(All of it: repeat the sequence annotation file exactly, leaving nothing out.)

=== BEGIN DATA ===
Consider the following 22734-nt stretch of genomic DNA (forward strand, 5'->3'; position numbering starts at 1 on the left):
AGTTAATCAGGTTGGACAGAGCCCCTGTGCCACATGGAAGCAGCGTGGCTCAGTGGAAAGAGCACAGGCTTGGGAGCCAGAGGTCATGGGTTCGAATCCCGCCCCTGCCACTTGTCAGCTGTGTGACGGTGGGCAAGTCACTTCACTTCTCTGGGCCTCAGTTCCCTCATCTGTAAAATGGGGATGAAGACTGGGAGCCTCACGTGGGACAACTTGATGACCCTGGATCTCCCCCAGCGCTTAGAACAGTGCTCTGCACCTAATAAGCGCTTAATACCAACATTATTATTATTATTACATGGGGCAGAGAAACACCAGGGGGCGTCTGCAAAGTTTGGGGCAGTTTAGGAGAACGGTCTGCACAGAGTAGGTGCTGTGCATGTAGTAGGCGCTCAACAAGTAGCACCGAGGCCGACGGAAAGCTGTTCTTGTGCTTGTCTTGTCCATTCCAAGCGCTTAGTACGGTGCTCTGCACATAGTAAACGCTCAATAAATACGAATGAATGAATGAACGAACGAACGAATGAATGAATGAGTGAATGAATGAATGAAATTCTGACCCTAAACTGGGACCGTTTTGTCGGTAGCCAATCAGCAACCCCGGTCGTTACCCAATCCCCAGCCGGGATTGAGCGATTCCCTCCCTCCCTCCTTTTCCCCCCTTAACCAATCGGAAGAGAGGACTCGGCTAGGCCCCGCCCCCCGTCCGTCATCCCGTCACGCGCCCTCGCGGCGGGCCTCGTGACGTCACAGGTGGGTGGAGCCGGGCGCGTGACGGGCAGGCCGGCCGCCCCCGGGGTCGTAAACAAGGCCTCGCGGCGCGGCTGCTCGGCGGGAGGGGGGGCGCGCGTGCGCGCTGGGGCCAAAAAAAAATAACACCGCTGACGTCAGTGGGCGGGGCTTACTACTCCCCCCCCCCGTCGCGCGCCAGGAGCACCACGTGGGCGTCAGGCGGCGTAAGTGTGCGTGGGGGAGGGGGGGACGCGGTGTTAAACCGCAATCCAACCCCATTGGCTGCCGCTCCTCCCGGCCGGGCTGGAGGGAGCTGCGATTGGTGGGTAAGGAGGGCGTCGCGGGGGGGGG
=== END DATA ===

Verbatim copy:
Consider the following 22734-nt stretch of genomic DNA (forward strand, 5'->3'; position numbering starts at 1 on the left):
AGTTAATCAGGTTGGACAGAGCCCCTGTGCCACATGGAAGCAGCGTGGCTCAGTGGAAAGAGCACAGGCTTGGGAGCCAGAGGTCATGGGTTCGAATCCCGCCCCTGCCACTTGTCAGCTGTGTGACGGTGGGCAAGTCACTTCACTTCTCTGGGCCTCAGTTCCCTCATCTGTAAAATGGGGATGAAGACTGGGAGCCTCACGTGGGACAACTTGATGACCCTGGATCTCCCCCAGCGCTTAGAACAGTGCTCTGCACCTAATAAGCGCTTAATACCAACATTATTATTATTATTACATGGGGCAGAGAAACACCAGGGGGCGTCTGCAAAGTTTGGGGCAGTTTAGGAGAACGGTCTGCACAGAGTAGGTGCTGTGCATGTAGTAGGCGCTCAACAAGTAGCACCGAGGCCGACGGAAAGCTGTTCTTGTGCTTGTCTTGTCCATTCCAAGCGCTTAGTACGGTGCTCTGCACATAGTAAACGCTCAATAAATACGAATGAATGAATGAACGAACGAACGAATGAATGAATGAGTGAATGAATGAATGAAATTCTGACCCTAAACTGGGACCGTTTTGTCGGTAGCCAATCAGCAACCCCGGTCGTTACCCAATCCCCAGCCGGGATTGAGCGATTCCCTCCCTCCCTCCTTTTCCCCCCTTAACCAATCGGAAGAGAGGACTCGGCTAGGCCCCGCCCCCCGTCCGTCATCCCGTCACGCGCCCTCGCGGCGGGCCTCGTGACGTCACAGGTGGGTGGAGCCGGGCGCGTGACGGGCAGGCCGGCCGCCCCCGGGGTCGTAAACAAGGCCTCGCGGCGCGGCTGCTCGGCGGGAGGGGGGGCGCGCGTGCGCGCTGGGGCCAAAAAAAAATAACACCGCTGACGTCAGTGGGCGGGGCTTACTACTCCCCCCCCCCGTCGCGCGCCAGGAGCACCACGTGGGCGTCAGGCGGCGTAAGTGTGCGTGGGGGAGGGGGGGACGCGGTGTTAAACCGCAATCCAACCCCATTGGCTGCCGCTCCTCCCGGCCGGGCTGGAGGGAGCTGCGATTGGTGGGTAAGGAGGGCGTCGCGGGGGGGGG